For many parents, raising a child to a be healthy eater can be stressful and challenging. While the recommendations may be simple and straightforward, they can be tough to apply or even remember when a full-on tantrum is happening. As you read this, first figure out what you and your partner’s parental feeding styles are. They may not be the same – and that’s ok – as long as you present a cohesive front to the kids.
Then, use the guidelines as your mantra, your fallback, and revert back to them as often as you can. Perhaps most importantly, always do the best you can and remember that it won’t always be sunshine and rainbows (chances are if you have kids you probably already know that!). The below comes from a lecture I had in graduate school and a book we were assigned to read – “Fearless Feeding” by Jill Castle – and stems from brilliant research completed in the 1920’s by pediatrician Clara Davis. It still ranks up there as one of the most interesting talks and effective books I’ve read, and I still gift it to friends who are new parents and love me enough to know I’m not trying to insult them.
Here are the three feeding styles Castle identifies:
This style focuses on what the parent thinks is best with little regard for what the child may want or need. This is often associated with “clean your plate” language and making dessert a treat when the child finishes dinner. This style can lead children to lose the ability know when and if they’re hungry leading to overeating at meals. Conversely, children may also refuse to eat or eat less due to the pressure from the parent.
This style centers on parents who provide little structure or guidelines for kids. They are often the “Yes” parent. This style can result in children who eat little nutrient dense foods and a lot of calorically dense less healthful foods resulting in struggles with weight in their youth and adulthood.
This style emphasizes parents who set boundaries and limits around foods and mealtime, while maintaining a loving tone. This style is most effective for preventing childhood obesity. It's important to remember that as the parents, you decide what's being served, when it's being served, and where it's being served. Your child's responsibility is to decide how much they want to serve, if they want any at all. No matter what you identify as your feeding style, this is a crucial boundary to establish when developing this relationship with your children.
Below are more of my favorite tips and tricks for raising healthy eaters There shouldn’t be a kid’s meal and an adult’s meal – the entire family should be served the same choices. This helps establish good habits from a young age. You can’t expect your kids to eat their vegetables if you don’t eat them too!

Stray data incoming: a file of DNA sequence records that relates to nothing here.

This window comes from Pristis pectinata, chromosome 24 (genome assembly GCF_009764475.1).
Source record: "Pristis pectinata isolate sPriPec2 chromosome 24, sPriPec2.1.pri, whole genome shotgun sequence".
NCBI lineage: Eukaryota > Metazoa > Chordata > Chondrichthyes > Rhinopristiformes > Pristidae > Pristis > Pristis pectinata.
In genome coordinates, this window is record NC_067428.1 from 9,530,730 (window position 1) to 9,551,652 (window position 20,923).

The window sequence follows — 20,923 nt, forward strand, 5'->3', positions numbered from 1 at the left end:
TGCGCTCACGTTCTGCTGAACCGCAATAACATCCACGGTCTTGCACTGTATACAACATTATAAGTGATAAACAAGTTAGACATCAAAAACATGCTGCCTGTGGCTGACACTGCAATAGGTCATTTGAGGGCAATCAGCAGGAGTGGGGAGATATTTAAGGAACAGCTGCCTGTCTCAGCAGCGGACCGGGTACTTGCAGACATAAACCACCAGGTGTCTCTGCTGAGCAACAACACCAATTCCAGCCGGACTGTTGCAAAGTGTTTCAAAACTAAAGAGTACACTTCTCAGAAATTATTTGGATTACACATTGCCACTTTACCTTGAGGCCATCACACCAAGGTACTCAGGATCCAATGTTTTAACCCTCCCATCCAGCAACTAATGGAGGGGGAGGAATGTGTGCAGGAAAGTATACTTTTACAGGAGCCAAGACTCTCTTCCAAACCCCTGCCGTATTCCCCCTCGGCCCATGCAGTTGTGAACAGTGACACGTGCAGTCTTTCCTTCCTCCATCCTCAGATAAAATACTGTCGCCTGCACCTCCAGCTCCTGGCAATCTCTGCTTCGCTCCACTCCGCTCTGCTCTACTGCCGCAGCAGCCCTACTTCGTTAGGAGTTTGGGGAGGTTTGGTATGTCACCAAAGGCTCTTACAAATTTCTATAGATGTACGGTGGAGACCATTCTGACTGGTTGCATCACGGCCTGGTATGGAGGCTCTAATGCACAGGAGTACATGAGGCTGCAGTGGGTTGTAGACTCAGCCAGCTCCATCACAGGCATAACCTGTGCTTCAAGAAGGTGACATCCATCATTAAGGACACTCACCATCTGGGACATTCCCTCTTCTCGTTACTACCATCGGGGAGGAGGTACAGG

Eat as a Family: Make mealtime a moment to connect with your kids.
Stick to a Schedule: Create a meal structure so kids know when their next meal is. This can help them structure their day and mentally plan as well.
Keep Familiar Foods Around: Serve at least one food you know the kids enjoy and will eat. Be Adventurous: Introduce new foods…or old foods cooked new ways!
Let them Cook: Include kids in cooking process – it helps give them a sense of ownership over what they eat and makes them feel more involved.
Don't Avoid Dessert: Don’t make it a treat or something that has to be earned (e.g. you get your brownie when you finish your broccoli) – but dessert should sometimes be a cookie or slice of cake and sometimes be sliced fruit or yogurt with honey.
Don't be Afraid to Close the Kitchen: Since kids decide how much, if they want any at all – sometimes they’ll choose nothing, but then run to the kitchen shortly after mealtime to grab a snack because they’re hungry. Implementing a kitchen is closed rule, sets boundaries and structure, so they know if they choose not to eat a meal, then they need to wait until snack time.
Try New Foods: Encourage (highly, but not forcefully) kids to have a taste of each food on the table. This doesn’t have to be a bite. As little as touching the food to their lips can be enough for them to experience the taste and that’s what matters.
It's important for parents and kids alike to remember that eating right and moving our bodies can be fun!